Federal Circuit's decision in In re Wella A.G..
858 F.2d 725 (Fed. Cir. 1988). In that case, the Federal
Circuit reversed the refusal of the TTAB to register a
trademark because the court found that the TTAB had
misinterpreted § 2(d) of the Trademark Act and held that
"the only issue for the [TTAB] to consider on the remand
is whether, considering all the circumstances, there is a
likelihood of confusion between the mark sought to be
registered and the four Wella U.S. marks which under section
2(d) would warrant refusal of registration."
Id. at 726. After the case was remanded, the TTAB
denied registration on a new and separate ground that the
applicant was not the owner of the mark, based on
"additional views" of another judge appended to the
opinion. Id. at 727. The applicant appealed again,
and the court held that in refusing the mark on a new ground
that had not been raised in the prior administrative
proceeding or in the first appeal, the TTAB failed to carry
out the court's instructions. Id. at 728.
case, the Court has gone further than the Federal Circuit did
by determining that both the '998 and '097
Applications are eligible for protection under the Trademark
Act. See Mem. Op. at 50; see also Swatch AG v.
Beehive Wholesale. LLC, 739 F.3d 150, 155 (4th Cir.
2014) (finding that in de novo review of USPTO
decisions, the district court acts as trier of fact). Given
those conclusions, the USPTO may not reconsider the factual
findings or try to determine new grounds to refuse
registration of the marks, but must proceed with the next
statutory step in the registration process by publishing the
two marks for opposition. 15 U.S.C. § 1062(a).
issues involved in the cases defendants cite for the
proposition that the Court's authority is limited to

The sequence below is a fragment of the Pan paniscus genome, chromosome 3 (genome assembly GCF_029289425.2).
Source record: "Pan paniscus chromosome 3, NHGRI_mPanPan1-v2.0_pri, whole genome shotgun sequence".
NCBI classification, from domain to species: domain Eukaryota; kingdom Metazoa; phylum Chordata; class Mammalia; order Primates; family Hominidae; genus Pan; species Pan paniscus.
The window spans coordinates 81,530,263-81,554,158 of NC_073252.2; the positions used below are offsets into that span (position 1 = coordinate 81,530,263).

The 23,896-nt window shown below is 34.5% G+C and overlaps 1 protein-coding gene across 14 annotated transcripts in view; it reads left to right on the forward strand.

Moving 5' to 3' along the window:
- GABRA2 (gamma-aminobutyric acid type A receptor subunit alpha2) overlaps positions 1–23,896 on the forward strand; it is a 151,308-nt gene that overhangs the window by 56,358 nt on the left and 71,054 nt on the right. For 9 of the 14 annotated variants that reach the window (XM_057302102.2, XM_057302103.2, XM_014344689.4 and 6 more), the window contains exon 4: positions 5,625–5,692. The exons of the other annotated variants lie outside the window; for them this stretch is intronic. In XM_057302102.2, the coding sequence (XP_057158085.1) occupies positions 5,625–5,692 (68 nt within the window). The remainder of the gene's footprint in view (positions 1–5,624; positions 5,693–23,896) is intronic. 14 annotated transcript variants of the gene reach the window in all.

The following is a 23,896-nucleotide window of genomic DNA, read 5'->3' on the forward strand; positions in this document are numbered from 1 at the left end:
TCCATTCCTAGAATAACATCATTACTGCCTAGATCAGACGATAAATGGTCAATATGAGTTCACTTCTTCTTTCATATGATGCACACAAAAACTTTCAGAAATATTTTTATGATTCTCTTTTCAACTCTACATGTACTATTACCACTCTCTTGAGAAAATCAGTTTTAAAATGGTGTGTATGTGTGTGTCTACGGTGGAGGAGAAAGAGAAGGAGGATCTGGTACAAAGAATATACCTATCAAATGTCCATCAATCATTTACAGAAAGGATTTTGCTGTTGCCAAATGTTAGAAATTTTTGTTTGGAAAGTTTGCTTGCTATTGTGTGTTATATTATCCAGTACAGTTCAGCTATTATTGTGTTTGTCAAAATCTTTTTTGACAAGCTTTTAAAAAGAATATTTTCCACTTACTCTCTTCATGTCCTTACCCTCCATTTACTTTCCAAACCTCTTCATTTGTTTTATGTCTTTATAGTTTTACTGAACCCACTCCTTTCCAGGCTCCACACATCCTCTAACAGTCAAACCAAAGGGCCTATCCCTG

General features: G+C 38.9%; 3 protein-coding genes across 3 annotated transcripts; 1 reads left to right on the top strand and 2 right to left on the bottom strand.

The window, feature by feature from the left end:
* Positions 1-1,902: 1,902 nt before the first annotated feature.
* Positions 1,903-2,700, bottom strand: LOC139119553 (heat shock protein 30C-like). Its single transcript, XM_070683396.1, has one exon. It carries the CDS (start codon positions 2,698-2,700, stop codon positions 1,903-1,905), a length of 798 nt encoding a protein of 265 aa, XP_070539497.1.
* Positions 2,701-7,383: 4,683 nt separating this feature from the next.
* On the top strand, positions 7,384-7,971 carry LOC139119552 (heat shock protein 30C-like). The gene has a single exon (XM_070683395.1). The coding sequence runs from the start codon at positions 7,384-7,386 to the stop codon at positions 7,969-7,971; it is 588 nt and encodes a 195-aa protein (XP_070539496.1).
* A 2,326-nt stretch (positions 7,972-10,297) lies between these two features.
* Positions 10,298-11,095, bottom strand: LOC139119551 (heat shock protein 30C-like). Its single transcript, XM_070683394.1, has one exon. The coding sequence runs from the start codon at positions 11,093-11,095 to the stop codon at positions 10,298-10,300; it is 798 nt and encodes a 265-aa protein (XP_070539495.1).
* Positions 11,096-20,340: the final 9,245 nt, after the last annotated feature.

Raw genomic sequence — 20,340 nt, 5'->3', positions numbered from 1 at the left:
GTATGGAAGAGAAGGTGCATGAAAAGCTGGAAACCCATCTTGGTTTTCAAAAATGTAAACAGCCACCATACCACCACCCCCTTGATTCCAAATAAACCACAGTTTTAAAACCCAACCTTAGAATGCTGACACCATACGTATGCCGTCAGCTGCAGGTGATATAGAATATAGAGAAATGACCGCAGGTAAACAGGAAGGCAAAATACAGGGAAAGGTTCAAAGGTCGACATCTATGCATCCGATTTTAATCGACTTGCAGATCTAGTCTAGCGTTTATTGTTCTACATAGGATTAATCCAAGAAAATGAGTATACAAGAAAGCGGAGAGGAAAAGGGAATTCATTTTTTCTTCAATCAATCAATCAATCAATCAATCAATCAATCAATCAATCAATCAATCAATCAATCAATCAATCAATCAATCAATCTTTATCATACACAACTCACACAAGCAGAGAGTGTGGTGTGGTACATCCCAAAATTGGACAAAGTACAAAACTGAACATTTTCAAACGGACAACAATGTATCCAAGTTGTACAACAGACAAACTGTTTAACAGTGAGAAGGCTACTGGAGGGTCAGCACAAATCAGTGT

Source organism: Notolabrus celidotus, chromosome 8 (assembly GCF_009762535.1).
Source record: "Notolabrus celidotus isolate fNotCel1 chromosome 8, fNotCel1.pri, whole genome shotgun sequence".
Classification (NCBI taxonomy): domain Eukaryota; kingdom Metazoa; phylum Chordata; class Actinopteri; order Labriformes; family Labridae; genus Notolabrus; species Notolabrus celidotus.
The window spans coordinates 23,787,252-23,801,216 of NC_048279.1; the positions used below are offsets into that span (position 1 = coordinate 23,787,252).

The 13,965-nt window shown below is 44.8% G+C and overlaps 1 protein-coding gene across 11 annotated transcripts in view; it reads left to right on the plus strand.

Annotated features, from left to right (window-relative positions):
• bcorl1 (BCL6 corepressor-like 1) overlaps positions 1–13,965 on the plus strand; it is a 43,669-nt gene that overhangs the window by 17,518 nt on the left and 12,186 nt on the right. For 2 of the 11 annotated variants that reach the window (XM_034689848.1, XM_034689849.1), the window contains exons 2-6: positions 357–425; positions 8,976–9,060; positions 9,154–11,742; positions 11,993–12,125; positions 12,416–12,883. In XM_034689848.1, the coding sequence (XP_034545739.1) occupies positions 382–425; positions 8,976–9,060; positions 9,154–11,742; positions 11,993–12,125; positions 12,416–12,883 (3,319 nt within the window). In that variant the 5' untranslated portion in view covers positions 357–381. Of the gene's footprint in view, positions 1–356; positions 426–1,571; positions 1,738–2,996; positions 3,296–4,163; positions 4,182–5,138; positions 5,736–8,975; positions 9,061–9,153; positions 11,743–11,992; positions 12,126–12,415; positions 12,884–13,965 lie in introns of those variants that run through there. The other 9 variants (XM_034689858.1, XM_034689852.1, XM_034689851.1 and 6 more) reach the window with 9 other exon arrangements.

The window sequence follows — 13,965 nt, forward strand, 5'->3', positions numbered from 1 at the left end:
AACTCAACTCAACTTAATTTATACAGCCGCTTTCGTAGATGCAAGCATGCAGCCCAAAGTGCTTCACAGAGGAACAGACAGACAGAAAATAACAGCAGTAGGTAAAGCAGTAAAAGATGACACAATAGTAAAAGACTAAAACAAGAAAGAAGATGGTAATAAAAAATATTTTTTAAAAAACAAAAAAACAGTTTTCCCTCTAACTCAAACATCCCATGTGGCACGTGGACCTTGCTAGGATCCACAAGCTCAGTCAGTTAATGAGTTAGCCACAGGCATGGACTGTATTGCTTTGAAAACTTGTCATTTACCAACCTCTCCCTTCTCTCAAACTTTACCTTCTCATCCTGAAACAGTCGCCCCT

remanding the Applications to the agency for further action
consistent with the corrected legal standards are
distinguishable. For example, in PPG Industries. Inc. v.
United States, the D.C. Circuit explained that there is
no principal of administrative law that restricts an agency
from reopening proceedings to take new evidence after the
grounds on which it relied are found to be invalid. 52 F.3d
363, 365 (D.C. Cir. 1995). The court held that the agency
should be allowed to take new evidence to determine whether
its jurisdictional decision was valid. Id. at 366.
Here, there is no new evidence for the USPTO to take on the
issue of eligibility for registration of the '998 or
'097 Applications. As agreed by the parties, the Court
resolved all factual disputes in making its ruling on summary
judgment. See Mem. Op. at 6 & n.2 ("[I]n a
civil action under § 1071(b), the district court reviews
the record de novo and acts as the finder of fact").
certain situations, remand for further administrative action
is appropriate, as when the agency in question is vested with
discretion in its chosen course of conduct. See
NLRB v. Food Store Emps. Union, Local 347, 417 U.S.
1, 10-11 (1974) (holding that remand is proper "when a
reviewing court concludes that an agency invested with broad
discretion to fashion remedies has apparently abused that
discretion by omitting a remedy justified in the court's
view by the factual circumstances"). See also FCC v.
Pottsville Broadcasting Co., 309 U.S. 134 (1940), in
which the plaintiff initially appealed the FCC's denial
of its application to construct a broadcasting station.
Id. at 139-40. The D.C. Circuit reversed the
FCC's decision and remanded the matter back to the agency
for further proceedings. Id. at 140. On remand, the
FCC decided to hear argument on plaintiffs application along
with argument on two other applications that had been filed
after the plaintiffs to determine which, "on a
comparative basis in the judgment of the Commission will best
serve [sic] public interest." Id. Although the
plaintiff objected that the FCC's conduct violated the
remand and sought a writ of mandamus ordering the FCC to
consider its application irrespective of the other two
applications, the Supreme Court rejected this argument,
holding that the only questions that had been determined in
the original proceedings were legal questions and that the